Ok… “resigned,” but whatever.
A digital strategist to Wisconsin Gov. Scott Walker resigned Tuesday night following an outcry over remarks on social media that seemed to disparage the Iowa caucuses.
Republican consultant Liz Mair had joined Walker’s political action committee, Our American Revival, ahead of the governor’s all-but-certain presidential run. Her departure came just one day after her hire was first reported.
“The tone of some of my tweets concerning Iowa was at odds with that which Gov. Walker has always encouraged in political discourse,” Mair said in a statement. “I wish Gov. Walker and his team all the best.”
Mair’s months-old comments, which surfaced Monday in the hours after her hire was first reported, put Walker’s campaign-in-waiting in a tough spot as outraged Iowa Republicans immediately called for her ouster.
“In other news, I see Iowa is once again embarrassing itself, and the GOP, this morning. Thanks, guys,” Mair wrote in one January tweet. In another, she suggested that Iowa should lose its role as the first-in-the-nation nominating state. “The sooner we remove Iowa’s frontrunning status, the better off American politics and policy will be,” she wrote.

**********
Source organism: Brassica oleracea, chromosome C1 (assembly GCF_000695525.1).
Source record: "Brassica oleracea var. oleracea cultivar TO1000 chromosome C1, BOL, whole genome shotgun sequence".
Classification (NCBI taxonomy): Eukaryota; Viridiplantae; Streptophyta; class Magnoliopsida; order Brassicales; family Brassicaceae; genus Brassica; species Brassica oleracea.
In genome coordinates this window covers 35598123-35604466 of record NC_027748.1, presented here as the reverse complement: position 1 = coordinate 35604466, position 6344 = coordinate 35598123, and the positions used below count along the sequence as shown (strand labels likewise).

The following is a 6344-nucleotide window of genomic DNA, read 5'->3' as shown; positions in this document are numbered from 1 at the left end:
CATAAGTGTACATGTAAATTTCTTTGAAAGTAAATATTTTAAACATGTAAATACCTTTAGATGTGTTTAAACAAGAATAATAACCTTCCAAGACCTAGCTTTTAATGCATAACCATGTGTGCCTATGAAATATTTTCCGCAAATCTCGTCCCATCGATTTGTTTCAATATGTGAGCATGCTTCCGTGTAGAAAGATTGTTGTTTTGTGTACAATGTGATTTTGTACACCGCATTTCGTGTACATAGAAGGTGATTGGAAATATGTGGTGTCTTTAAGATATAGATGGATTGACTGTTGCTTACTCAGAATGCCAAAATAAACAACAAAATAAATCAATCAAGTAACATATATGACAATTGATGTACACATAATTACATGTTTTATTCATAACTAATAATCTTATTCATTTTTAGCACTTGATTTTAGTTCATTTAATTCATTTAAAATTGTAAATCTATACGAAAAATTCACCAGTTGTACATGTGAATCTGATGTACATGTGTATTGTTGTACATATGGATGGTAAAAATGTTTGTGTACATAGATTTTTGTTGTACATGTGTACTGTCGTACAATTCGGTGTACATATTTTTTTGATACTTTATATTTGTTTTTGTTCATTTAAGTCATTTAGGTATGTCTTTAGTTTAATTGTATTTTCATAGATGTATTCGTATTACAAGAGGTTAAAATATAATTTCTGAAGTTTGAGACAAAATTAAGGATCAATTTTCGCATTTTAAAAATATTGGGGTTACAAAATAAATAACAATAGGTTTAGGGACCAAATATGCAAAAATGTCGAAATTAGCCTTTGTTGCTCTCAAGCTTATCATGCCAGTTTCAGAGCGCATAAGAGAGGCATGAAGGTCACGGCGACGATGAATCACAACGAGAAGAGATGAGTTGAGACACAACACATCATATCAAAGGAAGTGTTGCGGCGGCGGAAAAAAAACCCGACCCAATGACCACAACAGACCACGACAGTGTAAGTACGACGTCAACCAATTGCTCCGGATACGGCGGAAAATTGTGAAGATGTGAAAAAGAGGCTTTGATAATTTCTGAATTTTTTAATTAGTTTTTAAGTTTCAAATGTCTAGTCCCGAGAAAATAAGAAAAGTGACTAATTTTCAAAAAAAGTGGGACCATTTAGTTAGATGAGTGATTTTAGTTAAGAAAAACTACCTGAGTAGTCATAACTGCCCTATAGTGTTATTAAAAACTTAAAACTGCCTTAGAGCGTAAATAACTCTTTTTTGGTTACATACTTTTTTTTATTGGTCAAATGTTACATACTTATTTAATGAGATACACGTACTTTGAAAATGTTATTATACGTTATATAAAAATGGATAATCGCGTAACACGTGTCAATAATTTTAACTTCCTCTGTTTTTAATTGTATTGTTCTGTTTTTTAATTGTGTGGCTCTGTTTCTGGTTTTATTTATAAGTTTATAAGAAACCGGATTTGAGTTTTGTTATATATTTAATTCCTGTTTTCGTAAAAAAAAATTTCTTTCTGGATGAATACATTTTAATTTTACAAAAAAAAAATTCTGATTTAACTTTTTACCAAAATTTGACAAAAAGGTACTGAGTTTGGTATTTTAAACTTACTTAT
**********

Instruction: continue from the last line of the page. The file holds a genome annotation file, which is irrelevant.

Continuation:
First, on the content of her tweets, she’s right. Iowa’s parochial interests, like ethanol, have driven far too many national priorities because of its front-runner status.
Second, it was a mistake for Walker to let her go over this. He has a history of questionable staff choices and, if anything, his greatest failing has been misplaced loyalty. Yet in this case, he appears reactionary and disloyal. Mair’s tweets were not offensive and expressed an opinion shared by a large swath of voters. The fact that some Iowa bigwigs disagree does not make her wrong.
Walker would have been better served making a statement like, “I don’t share Liz’s opinion about Iowa, but there’s room in the Republican Party and my campaign for all kinds of opinions,” and moving on.